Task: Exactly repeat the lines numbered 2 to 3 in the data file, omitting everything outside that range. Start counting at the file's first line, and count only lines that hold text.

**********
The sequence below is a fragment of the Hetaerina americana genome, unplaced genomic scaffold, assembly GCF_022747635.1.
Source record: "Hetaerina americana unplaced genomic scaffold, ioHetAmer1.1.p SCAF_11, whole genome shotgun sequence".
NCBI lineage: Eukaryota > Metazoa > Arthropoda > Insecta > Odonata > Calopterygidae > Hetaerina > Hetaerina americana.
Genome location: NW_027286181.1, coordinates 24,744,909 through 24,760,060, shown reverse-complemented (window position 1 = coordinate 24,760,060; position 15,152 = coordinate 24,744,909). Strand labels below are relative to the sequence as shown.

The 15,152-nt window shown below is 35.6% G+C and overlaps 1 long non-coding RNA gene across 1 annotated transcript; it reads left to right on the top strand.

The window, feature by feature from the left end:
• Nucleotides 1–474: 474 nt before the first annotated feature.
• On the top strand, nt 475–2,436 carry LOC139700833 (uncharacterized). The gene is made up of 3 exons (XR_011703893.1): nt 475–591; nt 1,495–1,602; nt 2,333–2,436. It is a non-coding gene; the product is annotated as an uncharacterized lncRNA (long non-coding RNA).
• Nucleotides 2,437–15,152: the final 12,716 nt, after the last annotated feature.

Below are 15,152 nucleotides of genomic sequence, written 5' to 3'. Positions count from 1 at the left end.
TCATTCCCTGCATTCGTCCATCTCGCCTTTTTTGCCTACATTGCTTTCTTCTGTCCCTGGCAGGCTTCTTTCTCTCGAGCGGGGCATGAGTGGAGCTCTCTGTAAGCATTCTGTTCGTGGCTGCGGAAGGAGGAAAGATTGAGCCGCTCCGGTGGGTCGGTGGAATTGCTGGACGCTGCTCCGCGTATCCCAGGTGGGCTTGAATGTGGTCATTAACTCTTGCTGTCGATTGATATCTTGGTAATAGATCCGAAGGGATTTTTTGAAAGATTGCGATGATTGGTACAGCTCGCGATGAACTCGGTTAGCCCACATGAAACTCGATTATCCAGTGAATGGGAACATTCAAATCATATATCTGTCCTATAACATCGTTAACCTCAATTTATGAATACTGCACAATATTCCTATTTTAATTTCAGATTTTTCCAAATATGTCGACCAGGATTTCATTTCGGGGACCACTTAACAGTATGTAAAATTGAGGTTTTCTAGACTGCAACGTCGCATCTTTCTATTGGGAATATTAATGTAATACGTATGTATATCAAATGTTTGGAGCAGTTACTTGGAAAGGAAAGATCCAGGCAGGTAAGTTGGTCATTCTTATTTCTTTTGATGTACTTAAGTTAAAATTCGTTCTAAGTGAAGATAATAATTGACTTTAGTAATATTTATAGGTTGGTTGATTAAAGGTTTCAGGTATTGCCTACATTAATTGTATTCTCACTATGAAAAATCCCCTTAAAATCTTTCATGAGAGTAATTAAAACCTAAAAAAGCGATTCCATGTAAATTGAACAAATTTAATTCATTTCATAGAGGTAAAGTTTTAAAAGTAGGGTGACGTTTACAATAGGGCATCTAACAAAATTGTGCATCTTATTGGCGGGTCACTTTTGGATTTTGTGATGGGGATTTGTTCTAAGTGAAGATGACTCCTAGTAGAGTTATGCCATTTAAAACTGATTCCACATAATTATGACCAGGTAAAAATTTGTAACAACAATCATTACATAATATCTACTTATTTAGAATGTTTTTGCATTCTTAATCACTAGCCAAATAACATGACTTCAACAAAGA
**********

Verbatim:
Source record: "Hetaerina americana unplaced genomic scaffold, ioHetAmer1.1.p SCAF_11, whole genome shotgun sequence".
NCBI lineage: Eukaryota > Metazoa > Arthropoda > Insecta > Odonata > Calopterygidae > Hetaerina > Hetaerina americana.